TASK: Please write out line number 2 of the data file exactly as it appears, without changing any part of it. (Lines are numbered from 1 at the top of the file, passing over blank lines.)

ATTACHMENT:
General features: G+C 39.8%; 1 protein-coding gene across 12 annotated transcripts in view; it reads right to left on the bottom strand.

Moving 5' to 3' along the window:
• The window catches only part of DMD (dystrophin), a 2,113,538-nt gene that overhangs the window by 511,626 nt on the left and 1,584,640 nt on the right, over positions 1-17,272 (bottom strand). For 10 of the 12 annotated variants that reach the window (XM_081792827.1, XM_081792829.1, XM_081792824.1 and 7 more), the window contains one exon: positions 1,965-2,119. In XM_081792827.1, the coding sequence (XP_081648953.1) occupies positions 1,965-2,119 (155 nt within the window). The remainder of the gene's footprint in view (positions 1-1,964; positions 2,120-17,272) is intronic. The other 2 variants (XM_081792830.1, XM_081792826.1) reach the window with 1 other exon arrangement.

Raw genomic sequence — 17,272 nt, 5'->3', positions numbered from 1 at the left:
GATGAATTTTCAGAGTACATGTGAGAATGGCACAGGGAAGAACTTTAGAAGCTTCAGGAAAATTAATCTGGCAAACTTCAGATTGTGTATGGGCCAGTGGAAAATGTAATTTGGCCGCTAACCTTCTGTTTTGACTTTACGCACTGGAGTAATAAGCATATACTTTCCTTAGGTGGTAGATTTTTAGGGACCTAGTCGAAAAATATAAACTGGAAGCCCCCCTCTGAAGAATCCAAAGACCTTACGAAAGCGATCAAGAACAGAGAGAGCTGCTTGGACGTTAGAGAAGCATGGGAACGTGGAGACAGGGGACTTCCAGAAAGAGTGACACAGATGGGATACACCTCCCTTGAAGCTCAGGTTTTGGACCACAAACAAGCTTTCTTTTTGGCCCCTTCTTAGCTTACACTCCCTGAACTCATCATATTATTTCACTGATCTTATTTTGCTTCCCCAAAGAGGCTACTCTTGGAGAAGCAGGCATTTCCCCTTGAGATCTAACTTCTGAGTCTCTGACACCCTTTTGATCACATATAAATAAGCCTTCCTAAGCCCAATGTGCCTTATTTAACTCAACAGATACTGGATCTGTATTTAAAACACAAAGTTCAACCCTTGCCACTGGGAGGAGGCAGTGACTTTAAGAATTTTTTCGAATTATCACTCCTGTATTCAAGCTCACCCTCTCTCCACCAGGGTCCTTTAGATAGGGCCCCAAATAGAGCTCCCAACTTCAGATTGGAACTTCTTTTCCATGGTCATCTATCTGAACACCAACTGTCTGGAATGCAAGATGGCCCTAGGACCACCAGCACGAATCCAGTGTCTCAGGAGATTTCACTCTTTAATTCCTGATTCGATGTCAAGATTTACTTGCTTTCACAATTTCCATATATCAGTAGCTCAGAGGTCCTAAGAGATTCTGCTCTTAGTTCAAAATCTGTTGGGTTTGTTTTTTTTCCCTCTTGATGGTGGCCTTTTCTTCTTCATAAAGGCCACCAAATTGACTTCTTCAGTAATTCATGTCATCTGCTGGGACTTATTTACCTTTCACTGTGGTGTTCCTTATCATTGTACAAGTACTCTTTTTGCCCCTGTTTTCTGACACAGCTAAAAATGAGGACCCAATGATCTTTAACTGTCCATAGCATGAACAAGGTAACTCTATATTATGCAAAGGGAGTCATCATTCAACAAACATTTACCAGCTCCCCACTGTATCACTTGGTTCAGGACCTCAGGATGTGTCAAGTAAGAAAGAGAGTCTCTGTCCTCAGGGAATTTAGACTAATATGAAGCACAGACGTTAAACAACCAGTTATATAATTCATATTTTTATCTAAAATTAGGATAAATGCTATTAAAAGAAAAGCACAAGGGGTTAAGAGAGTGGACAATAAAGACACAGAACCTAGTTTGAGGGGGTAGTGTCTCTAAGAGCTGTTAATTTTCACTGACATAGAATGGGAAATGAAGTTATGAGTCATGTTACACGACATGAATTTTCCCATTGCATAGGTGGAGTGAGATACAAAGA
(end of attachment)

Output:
Moving 5' to 3' along the window: